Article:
As Chancellor Helmut Kohl prepares to fly to Paris today to meet Francois Mitterrand, officials at the Finance Ministry are concentrating on a most uneconomic question - the political makeup of the new West German government.
The French are worried that if the new West German government shifts sharply to the right, it could sabotage their newly imposed economic austerity program. More generally, there is some anxiety here that the juxtaposition of a right-wing government in Bonn and a Socialist one in Paris will strain close French-German relations.
The immediate French worry is over Mr. Kohl's economic policies. ''We are watchful,'' a Finance Ministry official said. ''All our hypotheses are based on the premise that our growth will not be very different from that of the rest of Europe.''
West Germany is France's biggest trading partner, so any sharp shift in German economic policy has immediate repercussions here. As a result of the deep economic links, the two country's former leaders, Valery Giscard d'Estaing and Helmut Schmidt, saw the French-German axis as the vital link in Europe, and went out of the way to pamper each other.
This special relationship was strained for a time after Mr. Mitterrand's government came to power in May 1981. Mitterrand's sharp economic shift clearly worried the more fiscally orthodox Mr. Schmidt. But the two governments retained common views on most issues and their economic differences narrowed in recent months as Mitterrand moderated his policies.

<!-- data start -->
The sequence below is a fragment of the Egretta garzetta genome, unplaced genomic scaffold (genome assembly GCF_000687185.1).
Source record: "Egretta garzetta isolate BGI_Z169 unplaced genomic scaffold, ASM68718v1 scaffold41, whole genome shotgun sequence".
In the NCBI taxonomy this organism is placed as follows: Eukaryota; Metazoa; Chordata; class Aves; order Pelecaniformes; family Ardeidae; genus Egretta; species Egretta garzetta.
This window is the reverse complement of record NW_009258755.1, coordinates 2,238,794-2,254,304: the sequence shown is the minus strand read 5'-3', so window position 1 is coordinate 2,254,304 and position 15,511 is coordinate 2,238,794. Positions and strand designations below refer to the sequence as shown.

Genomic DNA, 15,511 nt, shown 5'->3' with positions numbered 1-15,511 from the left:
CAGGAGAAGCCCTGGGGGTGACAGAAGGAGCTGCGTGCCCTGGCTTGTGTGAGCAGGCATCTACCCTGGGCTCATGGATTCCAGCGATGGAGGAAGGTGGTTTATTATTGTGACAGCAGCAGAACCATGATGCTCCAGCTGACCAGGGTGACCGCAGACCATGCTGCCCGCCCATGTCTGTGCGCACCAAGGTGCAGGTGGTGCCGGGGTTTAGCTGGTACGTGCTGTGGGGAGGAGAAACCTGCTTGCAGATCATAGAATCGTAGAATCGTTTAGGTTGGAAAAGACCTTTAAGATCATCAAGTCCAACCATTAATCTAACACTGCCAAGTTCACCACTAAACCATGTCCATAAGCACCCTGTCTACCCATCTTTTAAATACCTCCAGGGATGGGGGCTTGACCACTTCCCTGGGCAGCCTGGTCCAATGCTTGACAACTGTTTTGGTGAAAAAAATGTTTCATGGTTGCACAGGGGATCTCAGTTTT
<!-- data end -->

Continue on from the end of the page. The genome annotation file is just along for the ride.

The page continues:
If a further shift to the right in Bonn translates into a more restrictive fiscal policy, the countries' economic policies would once again diverge. A tighter West German fiscal stance would put pressure on the French to become more cautious about budget deficits. This would be difficult politically for a leftist government that has already clamped on a wage freeze and considerably cut back on planned public spending.
Another problem could be the French franc. Even before the West German change in government, President Mitterrand was fighting furiously to avoid the franc's third devaluation since last October.
Because the two countries are so closely tied economically, the franc's relation to the German mark is crucial. Until now international bankers say the Bundesbank has helped support the French currency. They also say the Schmidt government permitted the French to draw liberally on the resources of the European monetary system to help prop up the franc.
Will the Kohl government be so cooperative? Some bankers here say no.
''The relationship between the Bank of France and the Bundesbank won't be as good in the future,'' predicted Jacques Roussellet of First Boston here. ''The Kohl government won't support the franc like before.''
In the international arena, the French don't expect the Kohl government to radically change West German foreign policy. The French think ostpolitik will remain the main line of West German policy.
''West German interests haven't changed,'' one French Foreign Ministry official said.
But under Kohl nuances might change, and this could lead to Franco-German strains. Socialists here have been saying, for example, they cannot see Kohl having the same consideration as the Social Democrat Schmidt did for their sympathies for the Nicaragua Sandinistas, the El Salvador guerrillas, or the third world in general.
An even more worrying prospect, the Socialists have been saying, is that Kohl will move away from France to the British, with their conservative prime minister, Margaret Thatcher. The French have long been in conflict with the British over Common Market agricultural and budget policy, and they count on German partnership to get their way in the European Community.
But the French don't think this much of a shift in German policy is imminent. The two countries are too strongly tied, they say.